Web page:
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1

Card sorting tools

DonnaM has posted a short summary of seven computer-based card sorting tools. She took a closer look at the two most promising. Her conclusion is:
- IBM's USort was as annoying
- CardZort is nice

Links:

  • The post Card sorting tools - final summary

Henrik Olsen - October 24, 2004

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See also: Tools (50) 


 

2

Card Sorting: How Many Users to Test

With the card sorting method we can enhance usability by creating an information architecture that reflects how users organise content. But how many users should we include in a card sorting exercise?

According to Jakob Nielsen, 15 participants will be enough to reach a comfortable result in most projects. Testing 30 people is better but not worth the money. Going beyond 30 users will hardly improve the results. In projects with limited resources for user research, the remaining users are better spent on qualitative usability tests of different design iterations.

His recommendation is based on results from a study measuring the trade-off curve for testing various numbers of users in card sorting.

Links:

  • The article Card Sorting: How Many Users to Test

Henrik Olsen - July 25, 2004

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See also: Tips and guidelines (64) 


 

3

Card sorting: the definitive guide

Card sorting is a user-centred method for finding patterns in how people categorize information. It can be used to generate structures for information and suggestions for navigation and wording. Here is the "definitive guide" by Donna Maurer and Todd Warfel.

Links:

  • The article Card sorting: a definitive guide

Henrik Olsen - April 28, 2004

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4

User research techniques in comic book form

Dan Willis has created a condensed overview of some of the core techniques used in information architecture. The descriptions are in a comic book form and serve as entertaining reminders of some of our development options. Willis one-pagers cover sitepath diagramming, topic mapping, free listing, card sorting, and personas.

Links:

  • IA Classics: Tools of the Trade in Comic Book Form

Henrik Olsen - April 28, 2003 - via Usability Views

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See also: Site and flow diagramming (4)  Posters (5)  Personas (13)  The design process (14)  Usability testing (29) 


 

5

Card sorting and cluster analysis for web site organisation

In an article from 1999, Shirley Martin describes a method for user card-sorting to involve users in the organizational design of web sites, and how to use cluster analysis to make sense of multiple participants’ inputs, by comparing the strength of the perceived relationships between pairs of cards.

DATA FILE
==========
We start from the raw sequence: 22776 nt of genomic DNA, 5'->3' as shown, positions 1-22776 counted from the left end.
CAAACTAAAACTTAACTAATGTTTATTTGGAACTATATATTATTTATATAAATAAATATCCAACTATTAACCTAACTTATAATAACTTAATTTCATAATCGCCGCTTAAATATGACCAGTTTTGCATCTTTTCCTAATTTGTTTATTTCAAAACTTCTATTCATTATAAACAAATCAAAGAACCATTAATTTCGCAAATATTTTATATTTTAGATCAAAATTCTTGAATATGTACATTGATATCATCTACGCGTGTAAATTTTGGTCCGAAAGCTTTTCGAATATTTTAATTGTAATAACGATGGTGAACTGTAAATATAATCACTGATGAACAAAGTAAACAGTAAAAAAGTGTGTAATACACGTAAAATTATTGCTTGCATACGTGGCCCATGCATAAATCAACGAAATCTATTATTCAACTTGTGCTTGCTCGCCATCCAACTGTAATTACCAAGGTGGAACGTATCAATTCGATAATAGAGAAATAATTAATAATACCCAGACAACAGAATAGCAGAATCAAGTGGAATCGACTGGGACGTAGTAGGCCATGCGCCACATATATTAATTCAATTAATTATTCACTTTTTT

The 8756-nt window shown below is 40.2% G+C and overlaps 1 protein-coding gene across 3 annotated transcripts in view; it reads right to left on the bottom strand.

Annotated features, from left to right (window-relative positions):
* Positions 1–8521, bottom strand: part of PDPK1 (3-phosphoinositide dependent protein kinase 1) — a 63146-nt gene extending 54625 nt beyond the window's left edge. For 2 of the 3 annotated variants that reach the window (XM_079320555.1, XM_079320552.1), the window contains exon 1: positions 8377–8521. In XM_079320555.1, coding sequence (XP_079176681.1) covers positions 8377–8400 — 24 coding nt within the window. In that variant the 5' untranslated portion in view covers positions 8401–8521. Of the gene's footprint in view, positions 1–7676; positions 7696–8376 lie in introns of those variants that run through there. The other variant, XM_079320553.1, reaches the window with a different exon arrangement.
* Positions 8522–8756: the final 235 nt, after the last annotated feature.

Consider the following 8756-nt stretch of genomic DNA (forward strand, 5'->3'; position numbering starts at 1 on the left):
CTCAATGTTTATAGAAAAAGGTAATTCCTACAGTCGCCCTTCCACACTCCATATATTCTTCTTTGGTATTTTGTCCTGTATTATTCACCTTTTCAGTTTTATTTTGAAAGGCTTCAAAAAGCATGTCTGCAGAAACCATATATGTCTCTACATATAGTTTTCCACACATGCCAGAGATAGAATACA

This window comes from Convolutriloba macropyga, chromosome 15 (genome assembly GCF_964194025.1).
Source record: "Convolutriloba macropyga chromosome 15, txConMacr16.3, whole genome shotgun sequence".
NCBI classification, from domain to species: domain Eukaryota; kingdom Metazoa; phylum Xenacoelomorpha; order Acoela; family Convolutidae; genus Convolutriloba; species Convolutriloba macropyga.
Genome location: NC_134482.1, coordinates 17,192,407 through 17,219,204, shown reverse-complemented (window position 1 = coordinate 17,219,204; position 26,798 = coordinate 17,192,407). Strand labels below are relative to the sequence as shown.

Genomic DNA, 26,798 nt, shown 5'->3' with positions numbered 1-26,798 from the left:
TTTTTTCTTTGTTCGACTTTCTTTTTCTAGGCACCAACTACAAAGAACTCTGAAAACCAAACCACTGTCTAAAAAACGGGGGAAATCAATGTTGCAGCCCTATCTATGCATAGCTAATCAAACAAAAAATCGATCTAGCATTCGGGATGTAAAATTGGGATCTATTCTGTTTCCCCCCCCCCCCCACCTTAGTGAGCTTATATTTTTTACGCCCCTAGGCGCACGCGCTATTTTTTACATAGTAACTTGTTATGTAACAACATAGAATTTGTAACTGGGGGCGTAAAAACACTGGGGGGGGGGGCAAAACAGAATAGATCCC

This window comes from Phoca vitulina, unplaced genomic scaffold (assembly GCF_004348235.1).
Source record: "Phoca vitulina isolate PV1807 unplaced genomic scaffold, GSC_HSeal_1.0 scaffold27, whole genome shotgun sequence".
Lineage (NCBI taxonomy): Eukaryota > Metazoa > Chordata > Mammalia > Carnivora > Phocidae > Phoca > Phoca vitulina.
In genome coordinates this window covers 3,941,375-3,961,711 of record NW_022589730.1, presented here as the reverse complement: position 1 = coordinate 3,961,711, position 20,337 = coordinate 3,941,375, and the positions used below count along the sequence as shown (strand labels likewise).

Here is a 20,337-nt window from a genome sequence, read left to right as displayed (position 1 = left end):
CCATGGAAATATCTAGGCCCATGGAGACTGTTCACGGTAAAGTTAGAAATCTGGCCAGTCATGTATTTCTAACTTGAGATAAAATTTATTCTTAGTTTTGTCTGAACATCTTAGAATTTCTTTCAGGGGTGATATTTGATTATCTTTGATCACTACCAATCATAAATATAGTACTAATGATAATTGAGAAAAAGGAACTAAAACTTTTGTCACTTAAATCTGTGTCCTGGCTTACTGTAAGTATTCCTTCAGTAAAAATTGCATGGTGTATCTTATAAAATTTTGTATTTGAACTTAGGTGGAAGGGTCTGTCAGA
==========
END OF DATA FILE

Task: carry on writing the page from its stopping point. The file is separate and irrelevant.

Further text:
Links:

  • The article Cluster Analysis for Web Site Organization

Henrik Olsen - April 21, 2003

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6

Information Architecture: Blueprints for the Web

In the introduction, Christina Wodtke claims that her book on IA isn't for people doing IA for a living – "most of it will probably be old hat." It might be true, that her book won't make a revolution for the IA field, but it is very enlightening to read about Wodtke's practical use of the techniques and principles of IA. And there's no armchair theory here. Everything is backed up by cases, examples, and practical advice on how to make everything work in the real world.

The book concentrates on traditional IA practices, such as:
- User research
- Organising content
- Card sorting
- Personas, scenarios and task analysis
- Site and flow diagramming
- Wireframing and storyboarding

At the end of the book, you'll also find some she-devil tricks on how to persuade you boss and co-workers to do things your way. Highly revealing - my girlfriend is never going to fool me again.

Links:

  • The book at amazon.com
  • The book at amazon.co.uk

Henrik Olsen - November 14, 2002

Permanent link Comments (1)

See also: Books (32)  Prototyping and wireframing (30)  Site and flow diagramming (4)  Requirement Analysis (12)  Usability testing (29)  Personas (13)  The design process (14) 


 

7

IBM tools to develop user-centered information and site structure

For your site to be successful, you will need to organize information in a way that makes sense to your users. People develop expectations for how to find different types of information and how to accomplish particular tasks. They may expect to search alphabetically (as when using a phone book), according to groups of similar items (as in a grocery store), or in a sequence of steps to fulfilling certain tasks. IBM has developed the tools that can make your user-centered information design easier to manage.

Links:

  • Develop user-centered information structures using statistical cluster analysis tools
  • Develop a user-centered structure for your site

Pieter-Jan Pruuost - October 16, 2002

Permanent link Comments (4)

See also: Tools (50) 


 

8

Usability Toolkit

InfoDesign has a section with a lot of free usability toolkit materials including descriptions of usability techniques and downloadable tools such as guidelines, check lists, examples and software.

Links:

  • The toolkit at InfoDesign.com

Henrik Olsen - April 09, 2002

Permanent link Comments (0)

See also: Tools (50)  Expert reviews (6)  Requirement Analysis (12)  Personas (13)  Usability testing (29)  Prototyping and wireframing (30) 


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